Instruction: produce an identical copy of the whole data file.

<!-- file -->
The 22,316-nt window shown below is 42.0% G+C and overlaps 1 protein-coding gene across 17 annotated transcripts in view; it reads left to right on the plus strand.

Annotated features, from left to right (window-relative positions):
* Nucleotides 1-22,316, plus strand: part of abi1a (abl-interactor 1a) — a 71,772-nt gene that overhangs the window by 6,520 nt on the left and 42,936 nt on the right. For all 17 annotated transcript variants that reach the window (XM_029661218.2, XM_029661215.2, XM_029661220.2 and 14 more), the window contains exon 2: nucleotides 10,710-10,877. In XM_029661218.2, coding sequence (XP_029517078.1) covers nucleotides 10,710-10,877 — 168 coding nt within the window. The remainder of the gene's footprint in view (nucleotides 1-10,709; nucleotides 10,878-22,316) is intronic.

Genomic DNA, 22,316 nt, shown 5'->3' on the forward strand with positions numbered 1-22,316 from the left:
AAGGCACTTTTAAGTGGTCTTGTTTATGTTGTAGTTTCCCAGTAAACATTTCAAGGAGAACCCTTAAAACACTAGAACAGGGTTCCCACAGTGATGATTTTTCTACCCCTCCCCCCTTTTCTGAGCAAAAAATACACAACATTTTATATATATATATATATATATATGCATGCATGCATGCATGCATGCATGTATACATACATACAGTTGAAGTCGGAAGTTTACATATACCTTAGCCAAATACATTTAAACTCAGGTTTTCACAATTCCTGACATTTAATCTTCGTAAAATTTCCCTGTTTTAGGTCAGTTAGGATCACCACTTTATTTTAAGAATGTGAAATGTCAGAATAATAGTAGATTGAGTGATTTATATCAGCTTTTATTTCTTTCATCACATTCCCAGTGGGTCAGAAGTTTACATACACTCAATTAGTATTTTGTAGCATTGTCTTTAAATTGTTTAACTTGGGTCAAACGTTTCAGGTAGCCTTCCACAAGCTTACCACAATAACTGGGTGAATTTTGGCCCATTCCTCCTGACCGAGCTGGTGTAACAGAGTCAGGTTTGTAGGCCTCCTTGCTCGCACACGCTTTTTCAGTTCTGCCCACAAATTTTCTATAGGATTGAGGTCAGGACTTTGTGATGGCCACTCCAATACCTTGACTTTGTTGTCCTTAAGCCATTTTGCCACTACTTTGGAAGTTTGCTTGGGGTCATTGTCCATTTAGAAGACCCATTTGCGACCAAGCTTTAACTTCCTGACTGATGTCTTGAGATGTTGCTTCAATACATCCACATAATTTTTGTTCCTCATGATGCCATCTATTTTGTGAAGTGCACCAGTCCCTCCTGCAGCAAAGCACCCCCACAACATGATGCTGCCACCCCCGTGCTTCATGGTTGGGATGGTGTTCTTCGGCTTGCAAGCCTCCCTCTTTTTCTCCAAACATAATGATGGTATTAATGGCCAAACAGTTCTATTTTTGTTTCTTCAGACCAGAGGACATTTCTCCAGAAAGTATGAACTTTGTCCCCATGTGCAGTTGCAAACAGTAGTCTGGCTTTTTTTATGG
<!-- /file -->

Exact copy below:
The 22,316-nt window shown below is 42.0% G+C and overlaps 1 protein-coding gene across 17 annotated transcripts in view; it reads left to right on the plus strand.

Annotated features, from left to right (window-relative positions):
* Nucleotides 1-22,316, plus strand: part of abi1a (abl-interactor 1a) — a 71,772-nt gene that overhangs the window by 6,520 nt on the left and 42,936 nt on the right. For all 17 annotated transcript variants that reach the window (XM_029661218.2, XM_029661215.2, XM_029661220.2 and 14 more), the window contains exon 2: nucleotides 10,710-10,877. In XM_029661218.2, coding sequence (XP_029517078.1) covers nucleotides 10,710-10,877 — 168 coding nt within the window. The remainder of the gene's footprint in view (nucleotides 1-10,709; nucleotides 10,878-22,316) is intronic.

Genomic DNA, 22,316 nt, shown 5'->3' on the forward strand with positions numbered 1-22,316 from the left:
AAGGCACTTTTAAGTGGTCTTGTTTATGTTGTAGTTTCCCAGTAAACATTTCAAGGAGAACCCTTAAAACACTAGAACAGGGTTCCCACAGTGATGATTTTTCTACCCCTCCCCCCTTTTCTGAGCAAAAAATACACAACATTTTATATATATATATATATATATATGCATGCATGCATGCATGCATGCATGTATACATACATACAGTTGAAGTCGGAAGTTTACATATACCTTAGCCAAATACATTTAAACTCAGGTTTTCACAATTCCTGACATTTAATCTTCGTAAAATTTCCCTGTTTTAGGTCAGTTAGGATCACCACTTTATTTTAAGAATGTGAAATGTCAGAATAATAGTAGATTGAGTGATTTATATCAGCTTTTATTTCTTTCATCACATTCCCAGTGGGTCAGAAGTTTACATACACTCAATTAGTATTTTGTAGCATTGTCTTTAAATTGTTTAACTTGGGTCAAACGTTTCAGGTAGCCTTCCACAAGCTTACCACAATAACTGGGTGAATTTTGGCCCATTCCTCCTGACCGAGCTGGTGTAACAGAGTCAGGTTTGTAGGCCTCCTTGCTCGCACACGCTTTTTCAGTTCTGCCCACAAATTTTCTATAGGATTGAGGTCAGGACTTTGTGATGGCCACTCCAATACCTTGACTTTGTTGTCCTTAAGCCATTTTGCCACTACTTTGGAAGTTTGCTTGGGGTCATTGTCCATTTAGAAGACCCATTTGCGACCAAGCTTTAACTTCCTGACTGATGTCTTGAGATGTTGCTTCAATACATCCACATAATTTTTGTTCCTCATGATGCCATCTATTTTGTGAAGTGCACCAGTCCCTCCTGCAGCAAAGCACCCCCACAACATGATGCTGCCACCCCCGTGCTTCATGGTTGGGATGGTGTTCTTCGGCTTGCAAGCCTCCCTCTTTTTCTCCAAACATAATGATGGTATTAATGGCCAAACAGTTCTATTTTTGTTTCTTCAGACCAGAGGACATTTCTCCAGAAAGTATGAACTTTGTCCCCATGTGCAGTTGCAAACAGTAGTCTGGCTTTTTTTATGG